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  • Lawmakers Debate LNG Exports, Defense Officials Talk Procurement Rules

    The Institute for Policy Integrity hosts an April 29 event on electrification in buildings and communities. Speakers include academics, as well as DOE science official Henry McKoy.

  • Conference Recap: State-Level Pathways to Zero-Emissions Electric Grids

    Agrowing number of states have embraced zero-emissions electricity as a core component of their economy-wide decarbonization strategy. On November 6, the Institute for Policy Integrity hosted a conference on state-level pathways to achieving those goals. Over the course of three sessions — two panels and a keynote — conference participants examined the technical, economic, and equity issues that arise in connection with state efforts in this area.

  • Much of Eastern U.S. At Risk of Winter Power Failures: Grid Watchdog

    Large parts of the eastern United States are at an elevated risk of electricity outages if extreme storms cripple power grids this winter, according to the U.S. grid monitor. The FERC/NERC report suggests an independent research group analyze whether more natural gas pipelines and gas storage facilities are needed to improve grid reliability and the gas heating system. A study about pipeline needs should account for the fact that other less-expensive infrastructure could be used instead, said Jennifer Danis, federal energy policy director at the Institute for Policy Integrity, a think tank at NYU School of Law.

  • Grid Operators Oppose FERC Conference on Valuing Reliability Benefits of Batteries, Generators

    Supporters of a conference on capacity accreditation approaches for grid resources include Southern California Edison, Advanced Energy United and the Colorado Public Utilities Commission chair.

  • Legal Battle Over Climate Brews Between FERC, Blue States

    A lawsuit challenging a natural gas expansion project on the East Coast could change how federal regulators assess state climate policies. “If the D.C. Circuit doesn’t step in, state ratepayers are going to end up paying twice,” said Jennifer Danis, federal energy policy director at the Institute for Policy Integrity, a think tank based at New York University School of Law. “They’ll end up paying more as the states are transitioning away from gas and electrifying building and heating and other uses.”

  • The Federal Government’s High-Wire Act: Setting FERC up to Employ its Transmission Siting Backstop Authority

    Questions remain regarding whether DOE’s and FERC’s recently expanded authority under the Infrastructure Investment and Jobs Act (“IIJA”) is enough to override historical state jurisdiction over the transmission siting processes, and whether the implementation of this federal authority can withstand judicial review. While it will likely be years before the new promulgation of this authority is tested in practice, in the short-term there are plenty of opportunities for interested entities to help shape these processes going forward. The Institute for Policy Integrity at New York University School of Law further suggest expanding the definition of environmental justice communities beyond those “overburdened by pollution” to include historically marginalized communities bearing any type of disproportionate environmental burden. Expanding these definitions would result in broadened environmental reviews and increased public participation in FERC’s review processes.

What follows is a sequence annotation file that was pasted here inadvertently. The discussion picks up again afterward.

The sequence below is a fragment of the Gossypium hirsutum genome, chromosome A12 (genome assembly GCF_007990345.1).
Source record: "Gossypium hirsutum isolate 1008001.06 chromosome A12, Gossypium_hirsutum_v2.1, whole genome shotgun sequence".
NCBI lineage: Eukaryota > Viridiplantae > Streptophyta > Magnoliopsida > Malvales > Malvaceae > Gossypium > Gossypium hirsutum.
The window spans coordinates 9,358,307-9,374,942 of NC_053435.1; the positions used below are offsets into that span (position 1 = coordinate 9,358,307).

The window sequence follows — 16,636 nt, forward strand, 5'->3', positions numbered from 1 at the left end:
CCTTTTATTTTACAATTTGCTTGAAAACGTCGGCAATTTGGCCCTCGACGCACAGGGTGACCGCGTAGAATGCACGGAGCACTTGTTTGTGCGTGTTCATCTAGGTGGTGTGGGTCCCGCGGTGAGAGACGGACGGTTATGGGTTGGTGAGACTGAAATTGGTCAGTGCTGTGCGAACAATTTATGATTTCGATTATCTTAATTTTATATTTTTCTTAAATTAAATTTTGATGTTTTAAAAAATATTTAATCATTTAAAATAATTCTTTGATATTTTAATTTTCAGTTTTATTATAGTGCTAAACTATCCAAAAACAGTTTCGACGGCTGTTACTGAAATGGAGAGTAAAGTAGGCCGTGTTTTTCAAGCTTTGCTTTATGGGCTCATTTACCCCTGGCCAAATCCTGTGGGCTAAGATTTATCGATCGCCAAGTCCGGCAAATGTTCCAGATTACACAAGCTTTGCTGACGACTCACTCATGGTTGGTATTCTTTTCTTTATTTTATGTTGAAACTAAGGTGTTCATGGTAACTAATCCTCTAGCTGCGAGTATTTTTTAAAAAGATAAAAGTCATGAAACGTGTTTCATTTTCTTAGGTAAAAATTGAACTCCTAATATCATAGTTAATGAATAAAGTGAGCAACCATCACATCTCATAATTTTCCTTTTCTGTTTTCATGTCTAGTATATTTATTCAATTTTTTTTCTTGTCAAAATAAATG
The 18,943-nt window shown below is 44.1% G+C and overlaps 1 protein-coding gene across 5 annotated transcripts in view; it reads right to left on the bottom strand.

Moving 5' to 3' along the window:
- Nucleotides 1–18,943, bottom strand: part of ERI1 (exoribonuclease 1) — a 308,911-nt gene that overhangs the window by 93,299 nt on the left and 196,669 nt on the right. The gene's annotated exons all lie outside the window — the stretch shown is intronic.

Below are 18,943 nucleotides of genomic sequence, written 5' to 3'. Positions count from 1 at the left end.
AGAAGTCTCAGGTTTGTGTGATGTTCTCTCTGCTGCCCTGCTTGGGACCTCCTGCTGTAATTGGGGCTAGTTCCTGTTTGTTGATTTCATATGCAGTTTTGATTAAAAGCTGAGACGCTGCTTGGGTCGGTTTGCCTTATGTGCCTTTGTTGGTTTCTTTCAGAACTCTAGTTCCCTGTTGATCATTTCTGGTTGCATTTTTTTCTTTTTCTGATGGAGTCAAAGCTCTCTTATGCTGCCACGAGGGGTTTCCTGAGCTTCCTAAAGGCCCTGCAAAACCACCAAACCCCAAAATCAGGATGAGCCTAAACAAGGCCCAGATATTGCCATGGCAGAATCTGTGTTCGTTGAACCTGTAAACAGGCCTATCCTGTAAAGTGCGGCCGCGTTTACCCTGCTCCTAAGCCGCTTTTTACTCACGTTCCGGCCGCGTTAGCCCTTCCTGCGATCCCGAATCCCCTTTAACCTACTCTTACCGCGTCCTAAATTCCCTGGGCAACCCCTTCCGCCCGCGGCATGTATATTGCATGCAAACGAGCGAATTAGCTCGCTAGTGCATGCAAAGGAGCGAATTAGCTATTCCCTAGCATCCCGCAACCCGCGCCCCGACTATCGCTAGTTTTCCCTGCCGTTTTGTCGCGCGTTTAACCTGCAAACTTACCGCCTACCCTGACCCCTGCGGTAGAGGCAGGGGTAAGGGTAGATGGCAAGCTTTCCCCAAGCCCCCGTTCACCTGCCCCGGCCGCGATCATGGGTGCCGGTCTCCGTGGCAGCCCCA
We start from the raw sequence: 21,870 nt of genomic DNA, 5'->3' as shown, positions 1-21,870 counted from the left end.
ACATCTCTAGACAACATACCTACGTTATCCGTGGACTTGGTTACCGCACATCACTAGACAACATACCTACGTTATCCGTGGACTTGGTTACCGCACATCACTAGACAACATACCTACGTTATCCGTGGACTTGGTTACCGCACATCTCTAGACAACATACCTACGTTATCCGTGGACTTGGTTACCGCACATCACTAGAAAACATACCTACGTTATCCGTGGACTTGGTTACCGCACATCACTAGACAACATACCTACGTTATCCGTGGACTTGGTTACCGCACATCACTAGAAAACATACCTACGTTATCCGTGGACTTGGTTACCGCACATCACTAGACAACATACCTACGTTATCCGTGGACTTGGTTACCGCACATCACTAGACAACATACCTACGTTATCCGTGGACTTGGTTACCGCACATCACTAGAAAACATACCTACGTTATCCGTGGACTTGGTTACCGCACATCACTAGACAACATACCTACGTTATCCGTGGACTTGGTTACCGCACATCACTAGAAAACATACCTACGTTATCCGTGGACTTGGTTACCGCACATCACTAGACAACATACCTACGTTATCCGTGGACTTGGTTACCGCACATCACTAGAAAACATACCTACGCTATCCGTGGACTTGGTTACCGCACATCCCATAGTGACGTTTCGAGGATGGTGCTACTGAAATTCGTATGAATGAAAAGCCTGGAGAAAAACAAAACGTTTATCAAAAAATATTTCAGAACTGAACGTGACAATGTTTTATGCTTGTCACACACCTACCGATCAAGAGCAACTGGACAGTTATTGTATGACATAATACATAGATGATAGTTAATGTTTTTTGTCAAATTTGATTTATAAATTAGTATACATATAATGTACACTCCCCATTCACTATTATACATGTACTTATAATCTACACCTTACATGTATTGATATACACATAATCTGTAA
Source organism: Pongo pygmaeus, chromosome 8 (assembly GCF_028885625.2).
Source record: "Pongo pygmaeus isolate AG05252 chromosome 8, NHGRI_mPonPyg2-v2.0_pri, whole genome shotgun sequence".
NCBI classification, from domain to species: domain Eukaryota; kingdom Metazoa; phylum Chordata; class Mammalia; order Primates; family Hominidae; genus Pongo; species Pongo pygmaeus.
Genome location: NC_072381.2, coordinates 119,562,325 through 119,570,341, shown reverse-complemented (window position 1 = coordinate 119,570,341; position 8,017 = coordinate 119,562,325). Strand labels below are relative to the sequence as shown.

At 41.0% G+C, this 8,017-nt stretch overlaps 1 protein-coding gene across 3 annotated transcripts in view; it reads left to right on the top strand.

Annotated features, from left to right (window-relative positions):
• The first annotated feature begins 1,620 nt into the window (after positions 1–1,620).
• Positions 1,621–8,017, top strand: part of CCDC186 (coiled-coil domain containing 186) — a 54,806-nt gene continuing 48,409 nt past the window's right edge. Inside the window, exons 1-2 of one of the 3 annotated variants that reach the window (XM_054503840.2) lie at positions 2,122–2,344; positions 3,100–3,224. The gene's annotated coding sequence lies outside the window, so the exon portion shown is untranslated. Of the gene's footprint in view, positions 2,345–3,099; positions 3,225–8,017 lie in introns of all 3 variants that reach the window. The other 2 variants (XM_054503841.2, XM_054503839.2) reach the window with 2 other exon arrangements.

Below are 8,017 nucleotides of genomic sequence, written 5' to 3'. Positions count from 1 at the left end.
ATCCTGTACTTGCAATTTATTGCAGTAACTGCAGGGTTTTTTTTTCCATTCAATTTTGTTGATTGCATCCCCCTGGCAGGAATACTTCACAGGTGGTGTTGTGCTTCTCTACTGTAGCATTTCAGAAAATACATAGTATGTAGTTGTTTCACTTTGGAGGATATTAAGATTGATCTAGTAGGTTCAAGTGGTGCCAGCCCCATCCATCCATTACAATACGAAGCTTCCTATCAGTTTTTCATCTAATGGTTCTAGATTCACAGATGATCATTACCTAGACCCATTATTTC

• Balancing Equity and Efficiency in Electricity Tariff Design

    The growth of distributed energy resources (DERs), such as rooftop solar, raises significant distributional justice and equity concerns about who has access to DERs and their benefits. DER compensation is critical to incentivize widespread adoption. However, traditional tariff design approaches suffer from the assumption that economic efficiency and equity must necessarily trade-off. Our paper describes a comprehensive tariff design framework that incorporates both economic efficiency and equity objectives to determine electricity tariffs. We offer recommendations on how efficient tariffs can be designed without sacrificing equity, and the role of spatio-temporal granularity in tariff structures to achieve equity.

  • Texas Should Think Again Before Rushing to Overhaul Its Electricity Markets

    To prevent power outages like those that occurred during Winter Storm Uri, the Public Utility Commission of Texas (PUCT) is considering a fundamental overhaul of the Electric Reliability Council of Texas’s (ERCOT) wholesale electricity market. We urge the PUCT to consider whether incentivizing more generation is needed or whether the key issue is enhancing the resilience of existing generation to extreme weather events. We then explain why any new reliability mechanism should compensate both dispatchable and non-dispatchable resources according to their reliability value, include an efficient penalty structure for non-performance of generation units, reduce uncertainty for market participants, and mitigate the exercise of market power.

  • Hydrogen: Hyped, Greenwashed?

    The Institute for Policy Integrity at the NYU School of Law examined the question, “How Do We Know if Hydrogen is Clean?” and noted that "the Biden administration’s Inflation Reduction Act includes “major incentives for ‘clean’ hydrogen. Now agencies need to decide what counts as clean.” The institute gave the Department of Energy, which is charged with developing a standard for clean hydrogen, a series of recommendations.

  • Bottlenecks, Cybersecurity, EJ Top of Mind for FERC’s Phillips

    FERC's Willie Phillips joined the Institute for Policy Integrity to discuss a shifting U.S. energy landscape and how FERC is aiding the clean power transition.